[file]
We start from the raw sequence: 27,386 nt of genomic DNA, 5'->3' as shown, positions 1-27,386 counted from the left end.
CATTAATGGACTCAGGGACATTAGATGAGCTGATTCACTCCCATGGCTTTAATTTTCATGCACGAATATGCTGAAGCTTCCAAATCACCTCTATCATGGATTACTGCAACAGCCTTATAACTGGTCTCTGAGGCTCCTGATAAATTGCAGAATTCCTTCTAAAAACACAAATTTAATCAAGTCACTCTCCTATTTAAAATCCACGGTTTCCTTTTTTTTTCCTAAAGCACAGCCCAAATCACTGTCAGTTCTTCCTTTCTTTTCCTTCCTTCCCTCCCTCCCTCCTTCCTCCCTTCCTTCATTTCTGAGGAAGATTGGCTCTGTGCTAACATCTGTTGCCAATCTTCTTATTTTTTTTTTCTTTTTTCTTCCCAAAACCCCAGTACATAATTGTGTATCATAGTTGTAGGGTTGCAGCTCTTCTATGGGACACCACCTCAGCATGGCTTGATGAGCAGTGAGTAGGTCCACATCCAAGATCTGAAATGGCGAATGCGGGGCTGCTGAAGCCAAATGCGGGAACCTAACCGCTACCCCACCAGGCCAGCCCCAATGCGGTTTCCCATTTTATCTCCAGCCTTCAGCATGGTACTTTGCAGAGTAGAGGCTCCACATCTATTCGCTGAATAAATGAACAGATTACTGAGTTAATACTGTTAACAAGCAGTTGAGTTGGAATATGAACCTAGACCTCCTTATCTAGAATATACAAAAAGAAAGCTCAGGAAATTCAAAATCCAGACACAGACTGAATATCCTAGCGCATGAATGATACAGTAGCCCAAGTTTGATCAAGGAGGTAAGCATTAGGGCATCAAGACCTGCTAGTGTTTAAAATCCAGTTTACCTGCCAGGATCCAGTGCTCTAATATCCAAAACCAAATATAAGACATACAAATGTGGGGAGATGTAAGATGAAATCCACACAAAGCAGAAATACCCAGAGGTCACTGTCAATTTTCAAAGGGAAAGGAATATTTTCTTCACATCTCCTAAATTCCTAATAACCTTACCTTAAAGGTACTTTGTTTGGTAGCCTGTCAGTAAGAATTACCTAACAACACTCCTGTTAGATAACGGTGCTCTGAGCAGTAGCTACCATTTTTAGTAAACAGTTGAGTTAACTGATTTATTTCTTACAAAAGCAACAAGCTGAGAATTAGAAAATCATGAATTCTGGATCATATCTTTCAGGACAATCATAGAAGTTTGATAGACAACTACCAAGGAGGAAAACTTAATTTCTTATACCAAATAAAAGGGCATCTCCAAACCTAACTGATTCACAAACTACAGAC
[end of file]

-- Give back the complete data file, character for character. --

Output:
We start from the raw sequence: 27,386 nt of genomic DNA, 5'->3' as shown, positions 1-27,386 counted from the left end.
CATTAATGGACTCAGGGACATTAGATGAGCTGATTCACTCCCATGGCTTTAATTTTCATGCACGAATATGCTGAAGCTTCCAAATCACCTCTATCATGGATTACTGCAACAGCCTTATAACTGGTCTCTGAGGCTCCTGATAAATTGCAGAATTCCTTCTAAAAACACAAATTTAATCAAGTCACTCTCCTATTTAAAATCCACGGTTTCCTTTTTTTTTCCTAAAGCACAGCCCAAATCACTGTCAGTTCTTCCTTTCTTTTCCTTCCTTCCCTCCCTCCCTCCTTCCTCCCTTCCTTCATTTCTGAGGAAGATTGGCTCTGTGCTAACATCTGTTGCCAATCTTCTTATTTTTTTTTTCTTTTTTCTTCCCAAAACCCCAGTACATAATTGTGTATCATAGTTGTAGGGTTGCAGCTCTTCTATGGGACACCACCTCAGCATGGCTTGATGAGCAGTGAGTAGGTCCACATCCAAGATCTGAAATGGCGAATGCGGGGCTGCTGAAGCCAAATGCGGGAACCTAACCGCTACCCCACCAGGCCAGCCCCAATGCGGTTTCCCATTTTATCTCCAGCCTTCAGCATGGTACTTTGCAGAGTAGAGGCTCCACATCTATTCGCTGAATAAATGAACAGATTACTGAGTTAATACTGTTAACAAGCAGTTGAGTTGGAATATGAACCTAGACCTCCTTATCTAGAATATACAAAAAGAAAGCTCAGGAAATTCAAAATCCAGACACAGACTGAATATCCTAGCGCATGAATGATACAGTAGCCCAAGTTTGATCAAGGAGGTAAGCATTAGGGCATCAAGACCTGCTAGTGTTTAAAATCCAGTTTACCTGCCAGGATCCAGTGCTCTAATATCCAAAACCAAATATAAGACATACAAATGTGGGGAGATGTAAGATGAAATCCACACAAAGCAGAAATACCCAGAGGTCACTGTCAATTTTCAAAGGGAAAGGAATATTTTCTTCACATCTCCTAAATTCCTAATAACCTTACCTTAAAGGTACTTTGTTTGGTAGCCTGTCAGTAAGAATTACCTAACAACACTCCTGTTAGATAACGGTGCTCTGAGCAGTAGCTACCATTTTTAGTAAACAGTTGAGTTAACTGATTTATTTCTTACAAAAGCAACAAGCTGAGAATTAGAAAATCATGAATTCTGGATCATATCTTTCAGGACAATCATAGAAGTTTGATAGACAACTACCAAGGAGGAAAACTTAATTTCTTATACCAAATAAAAGGGCATCTCCAAACCTAACTGATTCACAAACTACAGAC